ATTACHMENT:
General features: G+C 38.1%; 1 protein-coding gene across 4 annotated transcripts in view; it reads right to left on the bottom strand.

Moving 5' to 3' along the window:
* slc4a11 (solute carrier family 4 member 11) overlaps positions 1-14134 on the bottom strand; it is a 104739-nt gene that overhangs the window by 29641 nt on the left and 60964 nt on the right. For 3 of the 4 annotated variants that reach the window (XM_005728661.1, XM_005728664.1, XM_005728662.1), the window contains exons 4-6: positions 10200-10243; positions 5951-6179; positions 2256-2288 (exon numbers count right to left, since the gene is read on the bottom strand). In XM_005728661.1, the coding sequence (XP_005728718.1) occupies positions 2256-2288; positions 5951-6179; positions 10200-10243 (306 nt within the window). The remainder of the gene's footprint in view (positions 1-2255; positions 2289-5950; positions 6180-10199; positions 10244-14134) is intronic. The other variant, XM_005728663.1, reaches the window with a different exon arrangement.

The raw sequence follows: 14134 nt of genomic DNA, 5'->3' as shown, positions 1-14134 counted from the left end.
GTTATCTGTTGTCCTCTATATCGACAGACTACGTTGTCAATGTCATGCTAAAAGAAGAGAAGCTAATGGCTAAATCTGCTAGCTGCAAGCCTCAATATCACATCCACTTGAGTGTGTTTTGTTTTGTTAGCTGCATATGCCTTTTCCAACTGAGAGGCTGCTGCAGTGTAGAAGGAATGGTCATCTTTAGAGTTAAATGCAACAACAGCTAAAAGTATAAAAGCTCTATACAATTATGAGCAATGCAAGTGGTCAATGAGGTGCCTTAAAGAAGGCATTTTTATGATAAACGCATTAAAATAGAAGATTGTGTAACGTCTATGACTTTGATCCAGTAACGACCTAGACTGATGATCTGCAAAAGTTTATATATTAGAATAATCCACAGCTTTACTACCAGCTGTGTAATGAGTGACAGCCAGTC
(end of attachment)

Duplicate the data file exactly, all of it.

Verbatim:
General features: G+C 38.1%; 1 protein-coding gene across 4 annotated transcripts in view; it reads right to left on the bottom strand.

Moving 5' to 3' along the window:
* slc4a11 (solute carrier family 4 member 11) overlaps positions 1-14134 on the bottom strand; it is a 104739-nt gene that overhangs the window by 29641 nt on the left and 60964 nt on the right. For 3 of the 4 annotated variants that reach the window (XM_005728661.1, XM_005728664.1, XM_005728662.1), the window contains exons 4-6: positions 10200-10243; positions 5951-6179; positions 2256-2288 (exon numbers count right to left, since the gene is read on the bottom strand). In XM_005728661.1, the coding sequence (XP_005728718.1) occupies positions 2256-2288; positions 5951-6179; positions 10200-10243 (306 nt within the window). The remainder of the gene's footprint in view (positions 1-2255; positions 2289-5950; positions 6180-10199; positions 10244-14134) is intronic. The other variant, XM_005728663.1, reaches the window with a different exon arrangement.

The raw sequence follows: 14134 nt of genomic DNA, 5'->3' as shown, positions 1-14134 counted from the left end.
GTTATCTGTTGTCCTCTATATCGACAGACTACGTTGTCAATGTCATGCTAAAAGAAGAGAAGCTAATGGCTAAATCTGCTAGCTGCAAGCCTCAATATCACATCCACTTGAGTGTGTTTTGTTTTGTTAGCTGCATATGCCTTTTCCAACTGAGAGGCTGCTGCAGTGTAGAAGGAATGGTCATCTTTAGAGTTAAATGCAACAACAGCTAAAAGTATAAAAGCTCTATACAATTATGAGCAATGCAAGTGGTCAATGAGGTGCCTTAAAGAAGGCATTTTTATGATAAACGCATTAAAATAGAAGATTGTGTAACGTCTATGACTTTGATCCAGTAACGACCTAGACTGATGATCTGCAAAAGTTTATATATTAGAATAATCCACAGCTTTACTACCAGCTGTGTAATGAGTGACAGCCAGTC